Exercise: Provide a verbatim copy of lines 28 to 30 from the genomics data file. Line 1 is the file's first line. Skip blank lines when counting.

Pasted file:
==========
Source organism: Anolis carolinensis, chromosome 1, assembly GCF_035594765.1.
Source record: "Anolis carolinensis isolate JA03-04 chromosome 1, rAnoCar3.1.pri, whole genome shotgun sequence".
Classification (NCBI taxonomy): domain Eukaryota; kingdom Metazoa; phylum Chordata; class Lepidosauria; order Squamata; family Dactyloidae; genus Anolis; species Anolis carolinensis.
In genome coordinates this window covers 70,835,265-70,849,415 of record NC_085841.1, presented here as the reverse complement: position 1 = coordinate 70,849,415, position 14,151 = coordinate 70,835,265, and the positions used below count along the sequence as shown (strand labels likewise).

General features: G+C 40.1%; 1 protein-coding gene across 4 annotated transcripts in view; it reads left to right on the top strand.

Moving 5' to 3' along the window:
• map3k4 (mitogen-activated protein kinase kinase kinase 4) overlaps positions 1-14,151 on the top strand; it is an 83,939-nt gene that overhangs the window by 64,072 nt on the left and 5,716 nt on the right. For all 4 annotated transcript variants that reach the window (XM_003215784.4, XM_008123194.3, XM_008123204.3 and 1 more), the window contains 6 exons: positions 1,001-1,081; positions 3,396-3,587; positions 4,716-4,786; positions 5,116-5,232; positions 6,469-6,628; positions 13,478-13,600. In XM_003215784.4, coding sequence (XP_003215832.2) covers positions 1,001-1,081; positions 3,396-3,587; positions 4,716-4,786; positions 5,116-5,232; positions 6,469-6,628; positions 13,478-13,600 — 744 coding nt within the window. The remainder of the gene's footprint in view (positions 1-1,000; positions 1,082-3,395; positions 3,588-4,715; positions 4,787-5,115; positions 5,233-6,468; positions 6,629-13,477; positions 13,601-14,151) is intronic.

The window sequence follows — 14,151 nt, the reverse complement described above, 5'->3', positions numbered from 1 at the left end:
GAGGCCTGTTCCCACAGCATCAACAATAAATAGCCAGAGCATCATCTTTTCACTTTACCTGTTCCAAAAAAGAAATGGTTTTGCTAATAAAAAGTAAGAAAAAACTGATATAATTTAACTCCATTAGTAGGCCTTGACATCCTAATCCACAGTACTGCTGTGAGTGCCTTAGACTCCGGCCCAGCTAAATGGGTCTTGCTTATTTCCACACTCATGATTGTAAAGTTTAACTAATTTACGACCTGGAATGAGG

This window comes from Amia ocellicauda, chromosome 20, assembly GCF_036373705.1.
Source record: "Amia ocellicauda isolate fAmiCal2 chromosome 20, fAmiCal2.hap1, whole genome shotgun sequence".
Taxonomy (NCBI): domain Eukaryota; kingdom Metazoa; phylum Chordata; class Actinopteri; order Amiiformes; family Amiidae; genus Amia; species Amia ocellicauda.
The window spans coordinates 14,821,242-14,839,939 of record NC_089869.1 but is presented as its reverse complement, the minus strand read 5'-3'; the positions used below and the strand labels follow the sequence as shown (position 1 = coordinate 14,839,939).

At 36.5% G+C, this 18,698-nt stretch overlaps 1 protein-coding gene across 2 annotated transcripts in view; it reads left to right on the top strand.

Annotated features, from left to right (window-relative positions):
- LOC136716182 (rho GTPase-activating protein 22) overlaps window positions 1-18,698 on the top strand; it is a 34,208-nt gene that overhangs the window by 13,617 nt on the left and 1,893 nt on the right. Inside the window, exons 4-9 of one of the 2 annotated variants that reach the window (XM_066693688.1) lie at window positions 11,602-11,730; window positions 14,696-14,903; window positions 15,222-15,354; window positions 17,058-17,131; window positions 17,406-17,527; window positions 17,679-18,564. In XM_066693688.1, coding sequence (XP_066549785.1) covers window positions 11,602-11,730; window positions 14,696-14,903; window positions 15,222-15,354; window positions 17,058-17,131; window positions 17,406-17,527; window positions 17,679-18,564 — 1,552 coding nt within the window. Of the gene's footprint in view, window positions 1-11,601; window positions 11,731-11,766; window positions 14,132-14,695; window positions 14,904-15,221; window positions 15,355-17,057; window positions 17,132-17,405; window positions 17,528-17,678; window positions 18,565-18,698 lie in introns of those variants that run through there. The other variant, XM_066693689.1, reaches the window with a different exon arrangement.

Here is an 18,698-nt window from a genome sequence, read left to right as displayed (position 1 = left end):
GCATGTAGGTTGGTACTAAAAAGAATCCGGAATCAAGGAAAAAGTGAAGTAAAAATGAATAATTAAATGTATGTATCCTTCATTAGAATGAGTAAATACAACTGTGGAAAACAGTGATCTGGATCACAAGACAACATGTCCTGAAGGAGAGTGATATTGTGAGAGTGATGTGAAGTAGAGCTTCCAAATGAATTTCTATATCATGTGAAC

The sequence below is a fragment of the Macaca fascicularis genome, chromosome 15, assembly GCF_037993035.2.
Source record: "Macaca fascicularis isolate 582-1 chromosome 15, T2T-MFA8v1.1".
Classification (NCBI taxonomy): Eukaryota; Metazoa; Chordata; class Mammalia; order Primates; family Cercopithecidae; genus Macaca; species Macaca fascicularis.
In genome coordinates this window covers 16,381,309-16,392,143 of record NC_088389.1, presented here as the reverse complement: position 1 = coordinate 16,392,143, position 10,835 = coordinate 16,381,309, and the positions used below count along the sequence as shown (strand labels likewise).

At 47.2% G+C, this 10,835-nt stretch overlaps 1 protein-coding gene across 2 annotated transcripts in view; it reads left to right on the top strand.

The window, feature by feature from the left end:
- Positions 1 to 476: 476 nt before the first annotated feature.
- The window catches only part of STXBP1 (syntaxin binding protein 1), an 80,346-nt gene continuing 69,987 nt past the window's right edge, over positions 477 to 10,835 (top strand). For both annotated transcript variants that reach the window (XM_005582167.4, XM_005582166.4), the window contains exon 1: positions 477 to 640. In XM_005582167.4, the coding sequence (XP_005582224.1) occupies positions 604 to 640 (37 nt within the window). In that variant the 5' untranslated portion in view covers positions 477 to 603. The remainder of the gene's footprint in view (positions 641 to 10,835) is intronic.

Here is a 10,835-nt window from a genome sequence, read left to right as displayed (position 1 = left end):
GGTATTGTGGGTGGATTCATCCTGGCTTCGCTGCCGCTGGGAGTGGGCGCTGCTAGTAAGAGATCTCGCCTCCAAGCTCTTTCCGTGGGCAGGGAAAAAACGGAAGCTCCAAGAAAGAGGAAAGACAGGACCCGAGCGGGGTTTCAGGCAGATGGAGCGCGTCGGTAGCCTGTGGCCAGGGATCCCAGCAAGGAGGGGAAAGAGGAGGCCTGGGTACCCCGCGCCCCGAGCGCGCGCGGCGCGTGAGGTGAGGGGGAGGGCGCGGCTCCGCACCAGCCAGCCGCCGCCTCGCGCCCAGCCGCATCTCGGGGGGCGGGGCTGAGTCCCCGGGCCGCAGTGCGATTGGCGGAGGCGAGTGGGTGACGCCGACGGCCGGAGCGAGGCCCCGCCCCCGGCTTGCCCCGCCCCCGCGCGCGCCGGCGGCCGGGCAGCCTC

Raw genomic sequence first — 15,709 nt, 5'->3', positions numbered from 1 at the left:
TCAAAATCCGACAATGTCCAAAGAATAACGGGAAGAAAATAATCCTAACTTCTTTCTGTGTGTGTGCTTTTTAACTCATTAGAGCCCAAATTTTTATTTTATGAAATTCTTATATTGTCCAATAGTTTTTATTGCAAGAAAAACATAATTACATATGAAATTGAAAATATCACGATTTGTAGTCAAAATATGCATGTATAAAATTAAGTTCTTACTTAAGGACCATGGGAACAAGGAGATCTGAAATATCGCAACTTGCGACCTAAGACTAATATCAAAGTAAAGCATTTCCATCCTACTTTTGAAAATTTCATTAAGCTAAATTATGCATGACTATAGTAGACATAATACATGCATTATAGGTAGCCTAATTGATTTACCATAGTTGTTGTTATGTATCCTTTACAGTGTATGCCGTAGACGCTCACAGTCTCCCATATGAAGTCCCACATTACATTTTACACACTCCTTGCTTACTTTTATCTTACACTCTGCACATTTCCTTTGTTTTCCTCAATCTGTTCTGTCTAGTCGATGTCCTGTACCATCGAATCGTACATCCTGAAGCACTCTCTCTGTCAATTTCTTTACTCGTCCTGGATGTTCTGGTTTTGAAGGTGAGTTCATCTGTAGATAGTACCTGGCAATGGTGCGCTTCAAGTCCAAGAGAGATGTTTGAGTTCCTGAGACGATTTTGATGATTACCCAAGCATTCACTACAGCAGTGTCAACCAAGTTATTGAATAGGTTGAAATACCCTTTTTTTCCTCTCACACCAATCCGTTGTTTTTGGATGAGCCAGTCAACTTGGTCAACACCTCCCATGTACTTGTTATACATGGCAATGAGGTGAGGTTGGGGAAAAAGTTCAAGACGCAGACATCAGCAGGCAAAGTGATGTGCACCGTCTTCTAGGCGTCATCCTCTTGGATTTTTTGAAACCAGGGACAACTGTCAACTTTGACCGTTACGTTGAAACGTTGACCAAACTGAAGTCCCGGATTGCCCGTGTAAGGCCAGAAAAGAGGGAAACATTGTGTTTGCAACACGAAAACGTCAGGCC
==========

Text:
GGTATTGTGGGTGGATTCATCCTGGCTTCGCTGCCGCTGGGAGTGGGCGCTGCTAGTAAGAGATCTCGCCTCCAAGCTCTTTCCGTGGGCAGGGAAAAAACGGAAGCTCCAAGAAAGAGGAAAGACAGGACCCGAGCGGGGTTTCAGGCAGATGGAGCGCGTCGGTAGCCTGTGGCCAGGGATCCCAGCAAGGAGGGGAAAGAGGAGGCCTGGGTACCCCGCGCCCCGAGCGCGCGCGGCGCGTGAGGTGAGGGGGAGGGCGCGGCTCCGCACCAGCCAGCCGCCGCCTCGCGCCCAGCCGCATCTCGGGGGGCGGGGCTGAGTCCCCGGGCCGCAGTGCGATTGGCGGAGGCGAGTGGGTGACGCCGACGGCCGGAGCGAGGCCCCGCCCCCGGCTTGCCCCGCCCCCGCGCGCGCCGGCGGCCGGGCAGCCTC

Raw genomic sequence first — 15,709 nt, 5'->3', positions numbered from 1 at the left:
TCAAAATCCGACAATGTCCAAAGAATAACGGGAAGAAAATAATCCTAACTTCTTTCTGTGTGTGTGCTTTTTAACTCATTAGAGCCCAAATTTTTATTTTATGAAATTCTTATATTGTCCAATAGTTTTTATTGCAAGAAAAACATAATTACATATGAAATTGAAAATATCACGATTTGTAGTCAAAATATGCATGTATAAAATTAAGTTCTTACTTAAGGACCATGGGAACAAGGAGATCTGAAATATCGCAACTTGCGACCTAAGACTAATATCAAAGTAAAGCATTTCCATCCTACTTTTGAAAATTTCATTAAGCTAAATTATGCATGACTATAGTAGACATAATACATGCATTATAGGTAGCCTAATTGATTTACCATAGTTGTTGTTATGTATCCTTTACAGTGTATGCCGTAGACGCTCACAGTCTCCCATATGAAGTCCCACATTACATTTTACACACTCCTTGCTTACTTTTATCTTACACTCTGCACATTTCCTTTGTTTTCCTCAATCTGTTCTGTCTAGTCGATGTCCTGTACCATCGAATCGTACATCCTGAAGCACTCTCTCTGTCAATTTCTTTACTCGTCCTGGATGTTCTGGTTTTGAAGGTGAGTTCATCTGTAGATAGTACCTGGCAATGGTGCGCTTCAAGTCCAAGAGAGATGTTTGAGTTCCTGAGACGATTTTGATGATTACCCAAGCATTCACTACAGCAGTGTCAACCAAGTTATTGAATAGGTTGAAATACCCTTTTTTTCCTCTCACACCAATCCGTTGTTTTTGGATGAGCCAGTCAACTTGGTCAACACCTCCCATGTACTTGTTATACATGGCAATGAGGTGAGGTTGGGGAAAAAGTTCAAGACGCAGACATCAGCAGGCAAAGTGATGTGCACCGTCTTCTAGGCGTCATCCTCTTGGATTTTTTGAAACCAGGGACAACTGTCAACTTTGACCGTTACGTTGAAACGTTGACCAAACTGAAGTCCCGGATTGCCCGTGTAAGGCCAGAAAAGAGGGAAACATTGTGTTTGCAACACGAAAACGTCAGGCC